Reference : In International Law We (Do Not) Trust: The Persistent Rejection of Economic and Soci...
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In International Law We (Do Not) Trust: The Persistent Rejection of Economic and Social Rights as a Manifestation of Cynicism
Lichuma, Caroline Omari mailto [Georg-August-Universität Göttingen > Institute of International and European Law]
Cynical International Law? Abuse and Circumvention in Public International and European Law
Baade, Björnstjern
Burchardt, Dana
Feihle, Prisca
Köppen, Alicia
Mührel, Linus
Riemer, Lena
Schäfer, Raphael
[en] Cynicism ; International Law ; Economic and Social Rights (ESRs) ; ICESCR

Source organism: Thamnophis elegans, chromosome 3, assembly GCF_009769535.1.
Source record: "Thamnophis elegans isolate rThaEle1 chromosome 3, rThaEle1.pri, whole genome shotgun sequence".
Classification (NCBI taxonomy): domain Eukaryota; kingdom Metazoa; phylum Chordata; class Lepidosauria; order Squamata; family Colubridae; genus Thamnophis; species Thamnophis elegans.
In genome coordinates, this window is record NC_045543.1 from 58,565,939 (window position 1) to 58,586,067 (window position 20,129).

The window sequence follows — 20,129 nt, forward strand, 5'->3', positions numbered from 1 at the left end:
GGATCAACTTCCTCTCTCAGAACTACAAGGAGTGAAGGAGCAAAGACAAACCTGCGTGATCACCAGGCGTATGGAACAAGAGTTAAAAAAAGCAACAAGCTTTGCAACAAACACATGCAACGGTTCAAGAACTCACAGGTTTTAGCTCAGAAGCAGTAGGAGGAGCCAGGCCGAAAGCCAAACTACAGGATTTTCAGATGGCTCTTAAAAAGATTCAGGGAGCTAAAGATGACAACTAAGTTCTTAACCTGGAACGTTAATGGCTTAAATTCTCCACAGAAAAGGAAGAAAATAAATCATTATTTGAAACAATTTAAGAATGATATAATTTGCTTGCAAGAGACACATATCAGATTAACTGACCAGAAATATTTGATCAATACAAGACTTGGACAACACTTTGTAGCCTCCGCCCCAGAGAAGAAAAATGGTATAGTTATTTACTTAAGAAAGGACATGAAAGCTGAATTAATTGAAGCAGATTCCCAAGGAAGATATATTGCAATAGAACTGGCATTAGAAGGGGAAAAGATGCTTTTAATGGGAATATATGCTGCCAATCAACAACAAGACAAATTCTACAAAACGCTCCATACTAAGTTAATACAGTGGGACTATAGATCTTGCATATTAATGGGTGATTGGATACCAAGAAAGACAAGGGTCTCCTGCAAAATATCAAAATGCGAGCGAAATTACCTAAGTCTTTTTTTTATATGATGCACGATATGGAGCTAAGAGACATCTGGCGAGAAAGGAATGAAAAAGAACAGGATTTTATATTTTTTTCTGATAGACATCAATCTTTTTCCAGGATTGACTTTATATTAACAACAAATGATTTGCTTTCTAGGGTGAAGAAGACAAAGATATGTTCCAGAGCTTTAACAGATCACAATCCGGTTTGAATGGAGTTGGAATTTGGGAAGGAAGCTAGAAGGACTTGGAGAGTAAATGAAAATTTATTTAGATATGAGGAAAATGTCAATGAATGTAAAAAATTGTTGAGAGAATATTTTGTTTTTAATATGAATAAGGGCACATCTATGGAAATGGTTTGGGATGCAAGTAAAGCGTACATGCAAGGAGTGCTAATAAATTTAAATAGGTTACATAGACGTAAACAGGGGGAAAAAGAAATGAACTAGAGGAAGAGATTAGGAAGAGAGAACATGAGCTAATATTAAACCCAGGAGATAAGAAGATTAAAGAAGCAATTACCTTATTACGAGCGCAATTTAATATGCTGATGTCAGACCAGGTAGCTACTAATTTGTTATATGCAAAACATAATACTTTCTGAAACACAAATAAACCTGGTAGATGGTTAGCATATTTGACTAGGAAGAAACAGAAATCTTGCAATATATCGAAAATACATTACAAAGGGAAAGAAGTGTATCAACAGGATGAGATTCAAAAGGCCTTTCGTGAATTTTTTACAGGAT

[en] Despite a promising start in the Universal Declaration of Human Rights, economic and social rights still retain a second-class status in most national jurisdictions. What explains this reticence with which economic and social rights are (still) regarded? This chapter analyses how the sceptical gaze through which states view economic and social rights legitimises (or attempts to legitimise) government failures to provide for those members of their populace who are in most desperate need, and (unsuccessfully) masks the self-interest that pervades most of international law. The chapter commences with a brief introduction and subsequently proceeds in three subsequent parts. Section 2 demonstrates that cynicism was used as a sword to pierce the normative foundations of economic and social rights generally, and the International Covenant on Economic, Social and Cultural Rights particularly in the early days both before and after its adoption leading to economic and social rights’ lower status in the human rights family; Section 3 posits that cynicism has been relied upon as a shield to offer errant states a defence for not meeting their obligations under both international and national (constitutional) economic and social rights norms; and finally Section 4 argues that a certain amount of cynicism is inherent in the history of economic and social rights and how they advanced through the ages, but more optimistically that a light at the end of the tunnel exists because contemporary developments point to less rather than more cynicism in the area of economic and social rights in today’s world.

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